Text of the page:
If you've ever tried to discuss games with someone whose experience goes no deeper than Farmville you can understand the difficulty in explaining why anyone would remake Half-Life once, let alone the existence of a fan project to remake it a second time. I recently struggled to make a friend understand the appeal of that magnificent slow opening, the sudden explosion of violence, the lonely journey through a mazelike complex in the face of overwhelming force. It didn't take long to realize what would put the experience in the proper context. "It's Die Hard," I said, "In a vast underground lab."
Many games are Die Hard, which should not surprise us because modern videogames emerge from the cultural context of late-century film, and an fairly large number of movies are Die Hard. The original spawned a lineage of imitators that continues to this day. We have had Die Hard in cruise ships (Speed 2), battleships (Under Siege), and spaceships (Lockout), in planes (Con Air), trains (Under Siege 2), and automobiles (Speed). In the late '90s the phrase "It's Die Hard, in a _____" became so ubiquitous that a joke went around about a movie pitching itself as "It's Die Hard, in an office building".
This cultural phenomenon arose because Die Hard delivers on a very fundamental power fantasy. In the face of a distant tragedy, someone will always say that if he had been there, things would have turned out differently. We've all been around, or simply been, the guy who says, "I would have taken away a box cutter and stabbed those guys to death with it," or "I would have beat Sandusky to a pulp, then dragged him to a police station." Die Hard brings that fantasy to life with an ordinary guy who stands up to an organized and deadly attack by exceptional thieves.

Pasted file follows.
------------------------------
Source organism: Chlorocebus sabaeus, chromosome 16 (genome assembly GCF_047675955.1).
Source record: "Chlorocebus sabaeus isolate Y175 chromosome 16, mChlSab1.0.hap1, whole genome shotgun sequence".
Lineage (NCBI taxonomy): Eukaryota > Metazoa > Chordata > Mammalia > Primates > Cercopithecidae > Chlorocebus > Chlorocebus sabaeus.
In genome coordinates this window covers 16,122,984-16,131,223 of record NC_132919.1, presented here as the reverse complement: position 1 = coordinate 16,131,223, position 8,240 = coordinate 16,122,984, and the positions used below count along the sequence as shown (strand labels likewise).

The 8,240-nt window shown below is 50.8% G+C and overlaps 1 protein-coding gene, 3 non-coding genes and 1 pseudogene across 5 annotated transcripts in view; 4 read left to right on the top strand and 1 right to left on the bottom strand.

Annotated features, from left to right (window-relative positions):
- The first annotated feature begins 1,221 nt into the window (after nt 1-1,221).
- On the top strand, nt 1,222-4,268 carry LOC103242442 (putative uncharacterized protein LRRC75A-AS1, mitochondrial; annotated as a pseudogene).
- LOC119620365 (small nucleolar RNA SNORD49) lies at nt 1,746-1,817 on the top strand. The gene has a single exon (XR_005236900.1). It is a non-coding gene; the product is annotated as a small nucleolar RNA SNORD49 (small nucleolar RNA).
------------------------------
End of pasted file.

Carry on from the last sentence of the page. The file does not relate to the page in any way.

That can be hard to fully appreciate, because almost 25 years later, we are accustomed to seeing Bruce Willis as an action hero. At the time, however, Willis was primarily known as a comedic actor for his work on the (also iconic) television show Moonlighting, and this helped him bring an everyman quality to the role. John McClane was an ordinary, balding cop, not a mighty commando or space marine. Viewers – especially male viewers – identified with his less-than-ideal looks and relationship failures. When McClane triumphed, it was as if they triumphed, an emotion the film accentuates in its final moments with sad-sack desk cop Al Powell's apotheosis as a revolver-wielding badass.
This power fantasy – "I could be the one guy to stand up in a crisis" – is precisely what modern shooters are tuned to deliver. The shooter simply replaces the vicarious triumph experienced by the viewer with the personal victory of the player.
The resemblance doesn't end there, however, because Die Hard's story is intimately entangled with the details of the structural space in which it occurs. Almost immediately after the thieves attack the Nakatomi building, McClane scrambles up the stairs, cataloging each floor and what it contains. Offices on 31, construction on 32, computers on 33 – this quick survey establishes spatial relationships that inform the rest of the film, so that the audience always knows where McClane is and how his position relates to Hans, Karl, and the rest of his foes.